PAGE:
Performance Measurement: Getting Results
Long before reinventing government came into vogue, Harry Hatry and the Urban Institute pioneered methods for government and human services agencies to measure the efficacy of their programs. Performance Measurement covers every component of the process, from identifying the program s mission, objectives, customers, and trackable outcomes to finding the best indicators and sources of data for each outcome, and collecting them. The book explains how to select indicator breakouts and benchmarks for comparison to actual values, and describes numerous uses for performance information. Since the publication of the first edition in 1999, the use of performance measurement has exploded at all levels of U.S. government, in nonprofit agencies, and around the world. The new edition has been revised and expanded to address recent developments, including the increased availability of computer technology, the movement to use outcome data to improve services, and the quality control issues that have emerged as data collection has increased. It is an indispensable handbook for both newcomers and experienced managers looking to improve their use of outcome data.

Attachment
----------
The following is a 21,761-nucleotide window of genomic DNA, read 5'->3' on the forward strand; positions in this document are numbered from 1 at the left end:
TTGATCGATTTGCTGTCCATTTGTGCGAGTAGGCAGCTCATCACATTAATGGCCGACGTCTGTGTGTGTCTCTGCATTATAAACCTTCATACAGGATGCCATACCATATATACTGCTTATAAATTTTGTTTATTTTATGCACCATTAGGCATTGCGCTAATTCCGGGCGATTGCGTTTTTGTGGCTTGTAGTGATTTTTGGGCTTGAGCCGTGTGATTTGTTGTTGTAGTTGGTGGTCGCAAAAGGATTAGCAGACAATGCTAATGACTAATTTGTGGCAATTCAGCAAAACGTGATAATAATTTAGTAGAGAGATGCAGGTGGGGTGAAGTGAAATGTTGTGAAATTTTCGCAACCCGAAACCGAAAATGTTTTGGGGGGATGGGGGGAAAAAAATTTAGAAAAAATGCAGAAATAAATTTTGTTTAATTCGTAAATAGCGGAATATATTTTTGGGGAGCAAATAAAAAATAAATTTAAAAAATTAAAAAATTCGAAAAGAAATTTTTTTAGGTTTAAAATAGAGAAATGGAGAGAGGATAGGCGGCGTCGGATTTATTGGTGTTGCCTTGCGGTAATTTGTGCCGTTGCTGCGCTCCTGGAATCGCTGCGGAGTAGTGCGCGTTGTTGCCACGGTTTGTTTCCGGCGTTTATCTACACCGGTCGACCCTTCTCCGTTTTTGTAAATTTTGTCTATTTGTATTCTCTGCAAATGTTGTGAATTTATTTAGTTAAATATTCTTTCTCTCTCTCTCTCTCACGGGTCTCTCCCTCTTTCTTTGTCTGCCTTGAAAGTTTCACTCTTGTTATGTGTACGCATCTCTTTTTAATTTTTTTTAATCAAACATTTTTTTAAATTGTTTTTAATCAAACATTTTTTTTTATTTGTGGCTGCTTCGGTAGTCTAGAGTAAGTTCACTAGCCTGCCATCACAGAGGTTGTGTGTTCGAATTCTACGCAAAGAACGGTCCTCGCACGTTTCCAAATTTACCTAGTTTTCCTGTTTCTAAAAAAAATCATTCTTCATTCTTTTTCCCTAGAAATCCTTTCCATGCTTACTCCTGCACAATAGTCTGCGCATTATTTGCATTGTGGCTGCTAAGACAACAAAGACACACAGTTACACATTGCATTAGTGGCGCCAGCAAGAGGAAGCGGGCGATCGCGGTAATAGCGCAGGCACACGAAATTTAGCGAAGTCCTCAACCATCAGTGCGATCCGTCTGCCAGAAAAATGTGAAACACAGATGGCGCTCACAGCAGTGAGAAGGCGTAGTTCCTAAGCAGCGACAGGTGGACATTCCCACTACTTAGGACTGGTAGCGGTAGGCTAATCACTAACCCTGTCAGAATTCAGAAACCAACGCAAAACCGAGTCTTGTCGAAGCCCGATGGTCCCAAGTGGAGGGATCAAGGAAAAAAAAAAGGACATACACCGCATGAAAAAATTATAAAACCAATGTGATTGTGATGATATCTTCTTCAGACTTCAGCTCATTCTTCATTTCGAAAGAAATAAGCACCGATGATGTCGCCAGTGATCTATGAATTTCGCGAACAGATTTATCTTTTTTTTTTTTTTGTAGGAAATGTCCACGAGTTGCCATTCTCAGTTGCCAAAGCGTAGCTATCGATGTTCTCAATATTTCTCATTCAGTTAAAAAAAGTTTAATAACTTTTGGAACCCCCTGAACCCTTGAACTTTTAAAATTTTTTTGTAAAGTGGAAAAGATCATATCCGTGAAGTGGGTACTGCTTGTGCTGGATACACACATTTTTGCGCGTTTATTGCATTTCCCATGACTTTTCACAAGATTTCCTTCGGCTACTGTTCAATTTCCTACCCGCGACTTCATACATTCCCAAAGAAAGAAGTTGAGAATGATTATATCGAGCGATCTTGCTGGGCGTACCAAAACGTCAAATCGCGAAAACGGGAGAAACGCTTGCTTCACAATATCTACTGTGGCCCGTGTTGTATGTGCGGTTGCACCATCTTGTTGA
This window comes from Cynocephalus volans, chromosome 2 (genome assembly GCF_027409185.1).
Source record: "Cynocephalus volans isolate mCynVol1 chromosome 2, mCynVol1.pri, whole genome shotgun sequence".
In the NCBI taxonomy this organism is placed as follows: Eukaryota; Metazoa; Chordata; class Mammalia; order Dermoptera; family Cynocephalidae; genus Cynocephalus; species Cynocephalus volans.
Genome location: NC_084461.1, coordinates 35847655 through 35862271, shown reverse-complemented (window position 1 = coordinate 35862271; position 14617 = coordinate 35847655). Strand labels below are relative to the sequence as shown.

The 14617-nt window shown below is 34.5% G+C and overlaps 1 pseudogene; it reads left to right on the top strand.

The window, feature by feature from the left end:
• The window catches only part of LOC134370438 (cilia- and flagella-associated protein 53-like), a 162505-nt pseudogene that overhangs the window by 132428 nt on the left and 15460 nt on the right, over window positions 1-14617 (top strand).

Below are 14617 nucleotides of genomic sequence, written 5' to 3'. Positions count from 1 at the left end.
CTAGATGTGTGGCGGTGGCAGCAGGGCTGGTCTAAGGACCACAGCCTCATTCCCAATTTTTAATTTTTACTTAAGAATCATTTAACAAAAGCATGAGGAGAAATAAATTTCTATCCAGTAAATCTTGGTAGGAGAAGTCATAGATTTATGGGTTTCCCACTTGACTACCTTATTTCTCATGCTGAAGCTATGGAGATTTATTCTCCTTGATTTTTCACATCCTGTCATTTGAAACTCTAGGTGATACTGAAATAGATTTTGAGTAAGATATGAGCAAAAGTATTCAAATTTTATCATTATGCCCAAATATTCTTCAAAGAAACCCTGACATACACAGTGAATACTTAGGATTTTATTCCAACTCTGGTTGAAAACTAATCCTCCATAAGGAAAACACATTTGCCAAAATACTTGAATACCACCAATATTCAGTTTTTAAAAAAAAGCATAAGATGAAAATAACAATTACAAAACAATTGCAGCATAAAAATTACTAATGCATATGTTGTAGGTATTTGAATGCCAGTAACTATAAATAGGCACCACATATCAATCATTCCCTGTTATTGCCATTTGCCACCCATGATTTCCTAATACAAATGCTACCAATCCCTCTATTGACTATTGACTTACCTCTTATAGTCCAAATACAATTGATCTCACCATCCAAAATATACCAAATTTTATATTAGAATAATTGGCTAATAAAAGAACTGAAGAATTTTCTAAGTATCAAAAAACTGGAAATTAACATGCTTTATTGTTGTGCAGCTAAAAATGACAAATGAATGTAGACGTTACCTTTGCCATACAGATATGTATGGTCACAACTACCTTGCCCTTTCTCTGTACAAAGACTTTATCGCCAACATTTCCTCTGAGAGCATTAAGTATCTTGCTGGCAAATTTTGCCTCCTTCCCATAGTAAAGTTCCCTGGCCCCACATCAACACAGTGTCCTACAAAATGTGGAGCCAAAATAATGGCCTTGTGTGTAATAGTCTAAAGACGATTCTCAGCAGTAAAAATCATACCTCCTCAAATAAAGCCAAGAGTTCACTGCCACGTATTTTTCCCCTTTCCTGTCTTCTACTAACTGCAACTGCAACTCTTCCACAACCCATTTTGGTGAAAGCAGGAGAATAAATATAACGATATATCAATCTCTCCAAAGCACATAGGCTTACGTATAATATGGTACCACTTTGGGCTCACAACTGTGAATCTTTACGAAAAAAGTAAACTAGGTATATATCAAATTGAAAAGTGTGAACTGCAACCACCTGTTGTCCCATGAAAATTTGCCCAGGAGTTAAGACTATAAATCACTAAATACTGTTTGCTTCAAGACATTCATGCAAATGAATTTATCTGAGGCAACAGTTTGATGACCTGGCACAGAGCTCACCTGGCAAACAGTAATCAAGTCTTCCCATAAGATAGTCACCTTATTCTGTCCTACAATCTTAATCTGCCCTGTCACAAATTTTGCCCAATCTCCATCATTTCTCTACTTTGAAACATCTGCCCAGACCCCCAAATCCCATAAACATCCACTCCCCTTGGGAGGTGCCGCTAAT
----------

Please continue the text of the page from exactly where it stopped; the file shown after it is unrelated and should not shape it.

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The Scope of Performance Measurement
What Types of Performance Information Should Be Tracked?
What Are the First Steps?
What Are the Programs Mission and Objectives? Who Are Its Customers?
What Outcomes Should Be Tracked?
What Outcome Indicators Should Be Tracked?
What Methods of Data Gathering Should Be Used?
Making Outcome Information Useful Providing Indicator Breakouts
Reporting Performance Information
Major Uses of Performance Information and Incentives for Using It
Quality Control Assessing the Accuracy and Usefulness of Performance Measurement Systems
Other Performance Measurement Issues
Wrapup of Key Performance Measurement Elements
Making Outcome Information Useful Comparing Findings to Benchmarks
Analysis of Performance Information
About the Author
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